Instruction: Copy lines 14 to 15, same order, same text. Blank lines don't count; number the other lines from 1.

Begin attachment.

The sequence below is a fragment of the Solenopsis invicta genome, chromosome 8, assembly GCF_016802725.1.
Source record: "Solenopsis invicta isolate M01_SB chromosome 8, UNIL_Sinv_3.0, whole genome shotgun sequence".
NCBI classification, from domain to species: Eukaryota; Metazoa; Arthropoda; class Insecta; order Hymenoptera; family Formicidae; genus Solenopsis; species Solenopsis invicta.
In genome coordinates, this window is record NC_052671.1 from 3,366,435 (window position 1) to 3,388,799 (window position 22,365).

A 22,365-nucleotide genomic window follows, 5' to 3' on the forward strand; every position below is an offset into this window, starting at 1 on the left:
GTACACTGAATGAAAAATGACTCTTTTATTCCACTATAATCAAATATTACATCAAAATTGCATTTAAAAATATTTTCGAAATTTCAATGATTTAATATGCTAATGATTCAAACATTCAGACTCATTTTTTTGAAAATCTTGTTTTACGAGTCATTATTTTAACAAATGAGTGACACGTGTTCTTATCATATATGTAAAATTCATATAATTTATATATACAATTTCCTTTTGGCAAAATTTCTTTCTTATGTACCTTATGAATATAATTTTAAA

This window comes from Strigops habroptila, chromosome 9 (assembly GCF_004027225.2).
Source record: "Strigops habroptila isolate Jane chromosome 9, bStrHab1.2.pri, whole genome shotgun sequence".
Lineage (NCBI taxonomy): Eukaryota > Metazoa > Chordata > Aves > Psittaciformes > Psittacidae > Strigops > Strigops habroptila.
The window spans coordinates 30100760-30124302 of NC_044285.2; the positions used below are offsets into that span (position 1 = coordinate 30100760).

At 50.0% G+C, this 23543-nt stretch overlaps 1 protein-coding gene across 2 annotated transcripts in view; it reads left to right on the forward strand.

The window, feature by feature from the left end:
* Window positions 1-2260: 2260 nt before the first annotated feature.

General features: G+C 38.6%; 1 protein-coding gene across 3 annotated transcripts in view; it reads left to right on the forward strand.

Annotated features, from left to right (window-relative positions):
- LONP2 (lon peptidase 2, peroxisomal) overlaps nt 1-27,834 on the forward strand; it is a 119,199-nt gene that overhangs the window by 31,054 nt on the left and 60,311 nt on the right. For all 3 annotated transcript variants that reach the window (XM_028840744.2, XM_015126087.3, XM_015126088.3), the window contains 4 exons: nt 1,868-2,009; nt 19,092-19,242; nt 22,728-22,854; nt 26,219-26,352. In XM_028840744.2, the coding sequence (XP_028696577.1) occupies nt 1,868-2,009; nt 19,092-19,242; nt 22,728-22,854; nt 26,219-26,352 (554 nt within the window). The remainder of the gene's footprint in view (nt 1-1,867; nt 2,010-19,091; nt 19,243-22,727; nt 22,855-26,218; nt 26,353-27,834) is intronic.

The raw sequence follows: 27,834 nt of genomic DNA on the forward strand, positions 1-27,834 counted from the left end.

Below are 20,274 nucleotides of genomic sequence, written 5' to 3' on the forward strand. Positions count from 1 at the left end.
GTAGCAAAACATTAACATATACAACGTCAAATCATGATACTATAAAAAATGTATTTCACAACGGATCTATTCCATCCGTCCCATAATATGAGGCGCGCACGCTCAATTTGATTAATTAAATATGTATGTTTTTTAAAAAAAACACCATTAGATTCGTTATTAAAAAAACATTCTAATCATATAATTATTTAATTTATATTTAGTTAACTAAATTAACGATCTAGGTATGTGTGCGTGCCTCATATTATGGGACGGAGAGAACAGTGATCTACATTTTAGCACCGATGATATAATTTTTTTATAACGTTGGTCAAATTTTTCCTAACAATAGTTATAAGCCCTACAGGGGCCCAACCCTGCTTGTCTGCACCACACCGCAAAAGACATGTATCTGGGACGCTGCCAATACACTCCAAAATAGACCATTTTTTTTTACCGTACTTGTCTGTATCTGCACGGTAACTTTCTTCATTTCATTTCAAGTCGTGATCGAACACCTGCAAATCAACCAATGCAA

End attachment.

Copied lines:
General features: G+C 38.6%; 1 protein-coding gene across 3 annotated transcripts in view; it reads left to right on the forward strand.

Annotated features, from left to right (window-relative positions):